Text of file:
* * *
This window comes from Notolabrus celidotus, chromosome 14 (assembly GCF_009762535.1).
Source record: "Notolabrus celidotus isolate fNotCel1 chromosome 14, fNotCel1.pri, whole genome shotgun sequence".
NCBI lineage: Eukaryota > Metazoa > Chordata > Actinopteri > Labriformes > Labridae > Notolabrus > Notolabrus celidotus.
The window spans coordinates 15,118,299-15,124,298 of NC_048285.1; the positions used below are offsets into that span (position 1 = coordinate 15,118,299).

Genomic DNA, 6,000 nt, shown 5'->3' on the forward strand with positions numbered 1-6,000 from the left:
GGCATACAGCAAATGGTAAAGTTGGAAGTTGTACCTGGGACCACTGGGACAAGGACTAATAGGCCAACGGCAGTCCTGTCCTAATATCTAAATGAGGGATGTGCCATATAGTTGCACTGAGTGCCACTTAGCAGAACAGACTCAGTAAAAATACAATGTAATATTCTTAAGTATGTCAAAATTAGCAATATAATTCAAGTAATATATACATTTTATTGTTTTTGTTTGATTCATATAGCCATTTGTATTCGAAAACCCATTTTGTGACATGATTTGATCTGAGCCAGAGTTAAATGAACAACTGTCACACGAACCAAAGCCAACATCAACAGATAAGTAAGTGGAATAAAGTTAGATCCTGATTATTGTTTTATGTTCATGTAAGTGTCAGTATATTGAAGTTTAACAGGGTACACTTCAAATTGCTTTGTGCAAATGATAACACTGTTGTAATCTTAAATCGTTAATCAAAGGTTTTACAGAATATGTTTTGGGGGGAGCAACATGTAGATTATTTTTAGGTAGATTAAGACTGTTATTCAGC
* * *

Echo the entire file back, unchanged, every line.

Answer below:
This window comes from Notolabrus celidotus, chromosome 14 (assembly GCF_009762535.1).
Source record: "Notolabrus celidotus isolate fNotCel1 chromosome 14, fNotCel1.pri, whole genome shotgun sequence".
NCBI lineage: Eukaryota > Metazoa > Chordata > Actinopteri > Labriformes > Labridae > Notolabrus > Notolabrus celidotus.
The window spans coordinates 15,118,299-15,124,298 of NC_048285.1; the positions used below are offsets into that span (position 1 = coordinate 15,118,299).

Genomic DNA, 6,000 nt, shown 5'->3' on the forward strand with positions numbered 1-6,000 from the left:
GGCATACAGCAAATGGTAAAGTTGGAAGTTGTACCTGGGACCACTGGGACAAGGACTAATAGGCCAACGGCAGTCCTGTCCTAATATCTAAATGAGGGATGTGCCATATAGTTGCACTGAGTGCCACTTAGCAGAACAGACTCAGTAAAAATACAATGTAATATTCTTAAGTATGTCAAAATTAGCAATATAATTCAAGTAATATATACATTTTATTGTTTTTGTTTGATTCATATAGCCATTTGTATTCGAAAACCCATTTTGTGACATGATTTGATCTGAGCCAGAGTTAAATGAACAACTGTCACACGAACCAAAGCCAACATCAACAGATAAGTAAGTGGAATAAAGTTAGATCCTGATTATTGTTTTATGTTCATGTAAGTGTCAGTATATTGAAGTTTAACAGGGTACACTTCAAATTGCTTTGTGCAAATGATAACACTGTTGTAATCTTAAATCGTTAATCAAAGGTTTTACAGAATATGTTTTGGGGGGAGCAACATGTAGATTATTTTTAGGTAGATTAAGACTGTTATTCAGC